Wolf892: How about we introduce the genes that would allow us to constantly be renewing our teeth like a shark. A tooth falls out, no problem a new one has already started pushing its way up, and under that a new tooth is already beginning to form... That would be cool.


The problem is regrowing a tooth that fits into the opposing teeth as well as the original, like it does now. Notice that a shark doesn't have to worry about that little detail.
 
2013-07-04 08:40:39 PM  

Smoking GNU: Wolf892: How about we introduce the genes that would allow us to constantly be renewing our teeth like a shark. A tooth falls out, no problem a new one has already started pushing its way up, and under that a new tooth is already beginning to form... That would be cool.

The problem is regrowing a tooth that fits into the opposing teeth as well as the original, like it does now. Notice that a shark doesn't have to worry about that little detail.


The current thought is that the tooth will grow into the available space, similar to how we can currently regrow lost fingertips. (The fingertip doesn't just continue to grow and grow, the cells involved somehow know just when to stop.

Or, they could potentially use a framework for the cells to grow into.

With the tooth, it might require braces to keep it inline, but it is not going to grow all wild and gappy like a shark mouth either. Whatevr the result, it has to be better than the ancient tech we are using now. All of these advancements in computing and we are still drilling into and yanking out teeth.

// while fingertips regrow, the fingerprint pattrrn will be marred from the remodeling.

// sliced off a small hink from the tip of my thumb once while chopping potatoes. Thought I would have a flat thumb, but they put some sort off material on it and it grew back to a rounded shape.
 
2013-07-04 08:44:00 PM  

lordargent: All of these advancements in computing and we are still drilling into and yanking out teeth.


Could it be, and I'm just guessing here, that comparing information processing (very little energy per bit, almost immaterial) to the physical world doesn't make sense?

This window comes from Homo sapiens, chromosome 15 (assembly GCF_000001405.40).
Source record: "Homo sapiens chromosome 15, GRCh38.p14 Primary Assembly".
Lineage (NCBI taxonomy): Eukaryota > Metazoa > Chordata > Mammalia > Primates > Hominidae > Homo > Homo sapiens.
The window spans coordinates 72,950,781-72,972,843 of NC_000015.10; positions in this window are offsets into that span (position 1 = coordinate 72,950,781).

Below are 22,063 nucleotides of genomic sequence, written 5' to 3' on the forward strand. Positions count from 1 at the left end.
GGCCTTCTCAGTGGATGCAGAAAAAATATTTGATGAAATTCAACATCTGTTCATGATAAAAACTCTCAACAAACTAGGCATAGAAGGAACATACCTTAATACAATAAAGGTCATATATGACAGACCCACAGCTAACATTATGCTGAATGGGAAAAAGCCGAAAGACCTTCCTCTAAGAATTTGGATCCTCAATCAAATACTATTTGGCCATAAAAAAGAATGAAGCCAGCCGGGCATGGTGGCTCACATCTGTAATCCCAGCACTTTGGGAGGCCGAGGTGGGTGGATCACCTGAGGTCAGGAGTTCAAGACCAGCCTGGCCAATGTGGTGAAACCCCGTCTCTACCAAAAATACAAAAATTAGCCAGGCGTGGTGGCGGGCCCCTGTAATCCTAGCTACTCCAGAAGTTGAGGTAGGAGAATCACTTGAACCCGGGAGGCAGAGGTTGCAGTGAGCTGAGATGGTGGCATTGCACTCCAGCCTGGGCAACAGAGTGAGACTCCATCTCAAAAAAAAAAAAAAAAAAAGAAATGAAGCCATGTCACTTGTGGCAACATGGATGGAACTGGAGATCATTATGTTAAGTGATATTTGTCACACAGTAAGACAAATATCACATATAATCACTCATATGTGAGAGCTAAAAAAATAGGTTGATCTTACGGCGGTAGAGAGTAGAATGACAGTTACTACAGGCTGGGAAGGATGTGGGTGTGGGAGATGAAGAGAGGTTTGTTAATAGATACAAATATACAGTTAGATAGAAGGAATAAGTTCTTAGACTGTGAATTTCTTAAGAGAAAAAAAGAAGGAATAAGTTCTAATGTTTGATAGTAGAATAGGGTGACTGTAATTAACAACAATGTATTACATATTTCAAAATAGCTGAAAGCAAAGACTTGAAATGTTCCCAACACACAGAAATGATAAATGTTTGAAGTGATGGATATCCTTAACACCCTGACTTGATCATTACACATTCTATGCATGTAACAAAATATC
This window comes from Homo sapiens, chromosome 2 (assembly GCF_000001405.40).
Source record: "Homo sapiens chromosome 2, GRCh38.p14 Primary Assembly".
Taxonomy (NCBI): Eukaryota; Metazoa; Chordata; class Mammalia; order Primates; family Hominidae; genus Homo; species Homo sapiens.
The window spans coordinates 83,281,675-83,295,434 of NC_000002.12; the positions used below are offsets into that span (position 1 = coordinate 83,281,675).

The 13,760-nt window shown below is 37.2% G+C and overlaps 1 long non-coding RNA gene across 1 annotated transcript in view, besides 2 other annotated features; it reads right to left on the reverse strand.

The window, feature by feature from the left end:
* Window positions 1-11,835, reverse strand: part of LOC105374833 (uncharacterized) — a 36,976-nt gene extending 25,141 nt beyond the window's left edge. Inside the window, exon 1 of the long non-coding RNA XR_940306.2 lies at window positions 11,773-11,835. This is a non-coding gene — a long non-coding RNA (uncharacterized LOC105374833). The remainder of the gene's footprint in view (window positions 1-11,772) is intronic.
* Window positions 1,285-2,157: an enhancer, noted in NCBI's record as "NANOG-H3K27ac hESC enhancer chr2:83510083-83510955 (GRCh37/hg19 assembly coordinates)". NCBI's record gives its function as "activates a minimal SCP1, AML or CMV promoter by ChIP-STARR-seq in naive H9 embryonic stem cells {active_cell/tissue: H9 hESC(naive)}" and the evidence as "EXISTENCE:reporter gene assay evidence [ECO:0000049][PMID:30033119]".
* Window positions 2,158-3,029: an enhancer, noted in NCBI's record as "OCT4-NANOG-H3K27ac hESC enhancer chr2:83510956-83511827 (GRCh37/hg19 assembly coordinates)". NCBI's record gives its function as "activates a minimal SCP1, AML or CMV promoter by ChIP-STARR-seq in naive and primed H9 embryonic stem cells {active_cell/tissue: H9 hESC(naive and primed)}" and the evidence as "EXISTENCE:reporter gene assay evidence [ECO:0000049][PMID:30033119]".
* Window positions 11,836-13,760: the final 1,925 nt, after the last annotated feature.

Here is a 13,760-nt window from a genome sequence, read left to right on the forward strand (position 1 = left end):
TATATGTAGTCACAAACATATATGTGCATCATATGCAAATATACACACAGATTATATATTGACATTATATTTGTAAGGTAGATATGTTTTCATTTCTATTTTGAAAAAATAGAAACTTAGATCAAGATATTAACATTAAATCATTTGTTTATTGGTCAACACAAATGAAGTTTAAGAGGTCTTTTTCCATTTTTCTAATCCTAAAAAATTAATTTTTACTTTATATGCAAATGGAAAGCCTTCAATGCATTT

Allow me to demonstrate:

All of these advancements in computing and we are still eating and drinking food.

Did that make any sense whatsoever?
 
2013-07-04 09:12:12 PM  
Quantum Apostrophe: Could it be, and I'm just guessing here, that comparing information processing (very little energy per bit, almost immaterial) to the physical world doesn't make sense?

Well, since you brought it up, it's rant time.

In the computing/tech world in the past few decades, we have thrown away our old CRT TVs, moved on to LCDs, plasmas and now are on the verge of OLED TVs becoming the standard. We developed E-ink, are getting to the point where SSDs are going to be cost effective for the average consumer. We have advanced robotics to the point where we have a car sized rover rolling around on mars (while here at home, people have vaccum cleaners that automatically clean up their floors). We have drones flying through the skies, and quadcopters that are on the verge of being autonomous.

In the medical field, people are on the verge of curing aids, undoing paralysis, restoring hearing and sight, and several other things.

We've got viable electric cars (the cars are viable, it's just the infrastructure to support them that's missing).

And then, we have dental technology, which has barely made any advancements for several decades. Off the top of my head, we went from amalgam fillings to UV cured composite fillings. We have hand held digital x-ray machines (though some of this advancement is the result of needing to x-ray parts on SMT lines). And they have ... invisalign. And, well, I'm hard pressed to think of any other major advancements in dental tech. They're still extracting teeth using clamps, they're still fixing cavities by drilling and filling. And it's still all expensive as hell.